“Justin let me squeeze one the other day,” the art historian Alex Kitnick said at Skarstedt’s Chelsea gallery one recent evening. The Justin in question was the painter Justin Adian; the groped object was one of Adian’s canvas-on-foam works that are currently on view at the gallery. Adian, who sat in an armchair across from Kitnick, chuckled and nodded.
“They are cushions,” Kitnick later added, “but I also think of them as inflated or pumped up somehow. You want to touch them. There’s a frustration, maybe, that you can’t quite feel them.”
Adian concurred. “I think of them as bodies pushed together, pushing upwards from the surface they’re on,” he said.
Adian’s work is, as Kitnick put it, by turns “squishy” and “sexy.” With their minimal, drably colored forms and plushy look, Adian’s paintings have a weirdly sensual aspect to them. But they’re also intentionally cold and, as Kitnick also pointed out, they refer to art by Frank Stella and Blinky Palermo, whose work is removed and intellectual.
Adian didn’t deny this when he spoke with Kitnick. He cited Ellsworth Kelly’s minimalist experiments with color as one of his major inspirations, and he and Kitnick are Stella fanboys. The two had a good time nerding out about the sides of Stella’s shaped canvases and the pencil marks on them. “I love the tears on the sides, where he has to cut the canvas, and you see it because he can’t really fold at that crease,” Adian told Kitnick.
In addition to having an interest in Stella, Adian has a sense of humor. With his Santa Claus–like brownish beard and his armfuls of tattoos, the New York–based artist also seems to have a good time when he works. Slip It In (2015), a series of black bars interspersed with pink ones, seems, at first, to be another experiment with geometry in the vein of Stella. But, as Adian explained, “One of the artists I liked before I got into art was Pettibon, from the Black Flag covers. I wanted to make a piece that was like a homage to him.” The work shares its name with the 1984 album by Black Flag—Adian’s favorite by the punk band.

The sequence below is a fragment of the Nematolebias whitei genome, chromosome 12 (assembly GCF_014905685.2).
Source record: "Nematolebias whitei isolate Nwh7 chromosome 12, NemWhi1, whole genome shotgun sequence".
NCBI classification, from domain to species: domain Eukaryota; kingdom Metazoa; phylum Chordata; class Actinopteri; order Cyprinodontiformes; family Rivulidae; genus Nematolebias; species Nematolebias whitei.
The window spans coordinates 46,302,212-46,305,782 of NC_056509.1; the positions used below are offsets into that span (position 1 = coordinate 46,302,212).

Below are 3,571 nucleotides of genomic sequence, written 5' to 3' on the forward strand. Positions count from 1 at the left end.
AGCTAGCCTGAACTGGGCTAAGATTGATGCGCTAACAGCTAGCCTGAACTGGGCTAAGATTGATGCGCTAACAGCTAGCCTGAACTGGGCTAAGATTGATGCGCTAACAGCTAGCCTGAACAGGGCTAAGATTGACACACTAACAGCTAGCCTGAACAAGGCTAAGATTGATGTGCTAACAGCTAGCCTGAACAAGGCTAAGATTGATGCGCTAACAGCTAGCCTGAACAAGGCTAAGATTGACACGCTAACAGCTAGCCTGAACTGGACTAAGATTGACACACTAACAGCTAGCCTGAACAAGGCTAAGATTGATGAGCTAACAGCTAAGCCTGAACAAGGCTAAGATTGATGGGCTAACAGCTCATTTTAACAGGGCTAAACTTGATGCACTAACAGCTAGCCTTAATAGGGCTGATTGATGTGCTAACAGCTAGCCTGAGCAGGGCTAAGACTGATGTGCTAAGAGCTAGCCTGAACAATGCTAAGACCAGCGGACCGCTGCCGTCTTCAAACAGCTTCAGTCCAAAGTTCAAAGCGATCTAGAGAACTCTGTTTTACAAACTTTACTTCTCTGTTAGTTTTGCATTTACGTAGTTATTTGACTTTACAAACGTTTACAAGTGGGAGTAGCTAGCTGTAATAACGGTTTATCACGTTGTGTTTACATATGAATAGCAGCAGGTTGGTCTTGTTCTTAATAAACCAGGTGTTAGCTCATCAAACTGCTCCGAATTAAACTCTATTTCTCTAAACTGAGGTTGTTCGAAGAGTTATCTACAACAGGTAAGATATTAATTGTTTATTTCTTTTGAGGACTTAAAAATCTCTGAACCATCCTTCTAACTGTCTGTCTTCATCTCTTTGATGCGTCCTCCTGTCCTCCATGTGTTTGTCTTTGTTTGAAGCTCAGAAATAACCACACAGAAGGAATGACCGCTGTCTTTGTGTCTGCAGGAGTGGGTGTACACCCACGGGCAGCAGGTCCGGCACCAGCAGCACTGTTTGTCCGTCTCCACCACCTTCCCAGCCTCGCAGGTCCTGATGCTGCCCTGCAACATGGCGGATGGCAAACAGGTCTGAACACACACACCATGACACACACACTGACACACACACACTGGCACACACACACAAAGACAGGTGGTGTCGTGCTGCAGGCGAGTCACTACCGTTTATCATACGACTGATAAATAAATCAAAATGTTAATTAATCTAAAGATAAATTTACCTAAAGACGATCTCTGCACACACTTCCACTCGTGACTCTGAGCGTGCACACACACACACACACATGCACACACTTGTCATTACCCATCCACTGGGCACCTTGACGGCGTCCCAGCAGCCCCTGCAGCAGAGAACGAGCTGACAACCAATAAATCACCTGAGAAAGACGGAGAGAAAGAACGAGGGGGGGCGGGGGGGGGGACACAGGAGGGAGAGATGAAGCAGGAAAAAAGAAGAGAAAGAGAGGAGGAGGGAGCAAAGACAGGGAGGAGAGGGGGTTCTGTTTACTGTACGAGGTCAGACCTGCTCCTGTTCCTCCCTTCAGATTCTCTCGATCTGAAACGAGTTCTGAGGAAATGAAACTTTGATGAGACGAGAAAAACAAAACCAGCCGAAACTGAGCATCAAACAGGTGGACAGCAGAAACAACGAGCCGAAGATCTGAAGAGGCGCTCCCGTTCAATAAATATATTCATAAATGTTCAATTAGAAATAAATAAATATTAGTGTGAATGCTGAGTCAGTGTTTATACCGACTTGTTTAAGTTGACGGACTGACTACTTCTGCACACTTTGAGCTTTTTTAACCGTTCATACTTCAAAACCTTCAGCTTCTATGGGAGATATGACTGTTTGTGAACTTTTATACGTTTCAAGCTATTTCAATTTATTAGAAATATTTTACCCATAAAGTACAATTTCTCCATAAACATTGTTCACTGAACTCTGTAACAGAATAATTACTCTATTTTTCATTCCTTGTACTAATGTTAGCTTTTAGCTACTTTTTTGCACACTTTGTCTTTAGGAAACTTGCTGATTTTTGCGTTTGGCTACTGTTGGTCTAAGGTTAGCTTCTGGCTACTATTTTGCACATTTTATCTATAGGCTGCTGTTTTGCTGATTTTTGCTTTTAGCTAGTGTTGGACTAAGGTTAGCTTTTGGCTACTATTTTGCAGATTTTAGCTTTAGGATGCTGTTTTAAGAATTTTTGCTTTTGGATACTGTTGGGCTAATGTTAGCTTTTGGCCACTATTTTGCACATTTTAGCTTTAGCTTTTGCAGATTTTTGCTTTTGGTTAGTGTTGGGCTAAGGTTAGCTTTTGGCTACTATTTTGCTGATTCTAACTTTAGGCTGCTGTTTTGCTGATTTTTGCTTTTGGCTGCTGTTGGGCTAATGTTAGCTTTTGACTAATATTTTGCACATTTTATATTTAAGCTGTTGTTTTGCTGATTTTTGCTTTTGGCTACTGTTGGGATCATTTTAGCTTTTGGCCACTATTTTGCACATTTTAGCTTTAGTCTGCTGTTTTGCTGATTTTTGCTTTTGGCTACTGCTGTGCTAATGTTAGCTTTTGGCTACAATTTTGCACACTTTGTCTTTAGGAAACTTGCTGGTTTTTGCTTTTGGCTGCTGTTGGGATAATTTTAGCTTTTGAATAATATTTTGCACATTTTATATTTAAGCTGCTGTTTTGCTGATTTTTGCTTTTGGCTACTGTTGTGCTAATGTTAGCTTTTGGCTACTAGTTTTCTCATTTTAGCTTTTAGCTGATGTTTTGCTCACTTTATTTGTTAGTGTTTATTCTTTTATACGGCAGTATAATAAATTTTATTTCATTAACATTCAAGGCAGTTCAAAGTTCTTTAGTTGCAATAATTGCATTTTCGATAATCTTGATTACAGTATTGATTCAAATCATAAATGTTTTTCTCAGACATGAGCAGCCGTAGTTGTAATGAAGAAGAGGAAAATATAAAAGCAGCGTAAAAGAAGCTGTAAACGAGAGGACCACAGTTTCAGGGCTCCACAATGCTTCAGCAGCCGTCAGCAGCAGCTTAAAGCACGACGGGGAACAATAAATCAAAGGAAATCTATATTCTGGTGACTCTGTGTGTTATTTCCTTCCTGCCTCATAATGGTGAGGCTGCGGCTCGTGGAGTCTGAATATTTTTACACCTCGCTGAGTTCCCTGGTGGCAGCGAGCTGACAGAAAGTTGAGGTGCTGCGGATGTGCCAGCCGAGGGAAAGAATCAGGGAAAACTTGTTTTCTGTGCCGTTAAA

“I was intrigued the other day, when we were talking about the show, about the wide range of references,” Kitnick said. How does Adian arrange his influences, which include Fred Sandback and furniture?
“I mean, whatever gets in my head,” Adian said. “I don’t really arrange things by high/low. It all just kind of comes out in the same.”
Did that mean there was a coldness in Adian’s work? Kitnick gestured toward Fortune Teller (2015), a square turned on an edge and cut into four slices. Three of the pieces are deep green; the fourth is a cool blue. “It’s interesting because many times, I think we think of modernist abstraction as a kind of impersonal kind of art,” Kitnick said. “Maybe you think of color-field painting, or even going back to De Stijl or Piet Mondrian.”
“[Mondrian’s work is] kind of cold and a lot of what I was talking about, but it’s also kind of warm,” Adian responded. “In the early works, you can see a lot of the paintbrush and the hand. It seems like there’s generosity to it.” Adian sees his work in a similar way, occasionally leaving in drips for eagle-eyed viewers so people know the works were made with care.
Adian can be a bit of a control freak. He feels like he has to engage with “Chelsea church-style galleries.” “I designed them for a wall, and that’s the only the way they can be handled,” he said. “And you know, I think it’s just trying to elicit as much control of the work, even though it’s in the world.”
“What do you mean by that?” Kitnick asked.
“Oh, you know, because work goes out and goes to some other venue,” Adian said. “I don’t want anyone else making any choices for my work.”
Adian and Kitnick also discussed the limited color palette and shapes of the work on view. Adian explained that he used industrial paint from the Netherlands, which is different from what’s available in America. The Dutch have colors like van Gogh Yellow and Split-Sole Shoe White.
“I have a pair of white split-sole shoes,” Kitnick said, to which Adian responded, “That’s awesome.”
An audience member asked Adian if, in the future, he’d go beyond using two or three colors. “Yeah, I’m using three or four,” Adian told him. “Big step.”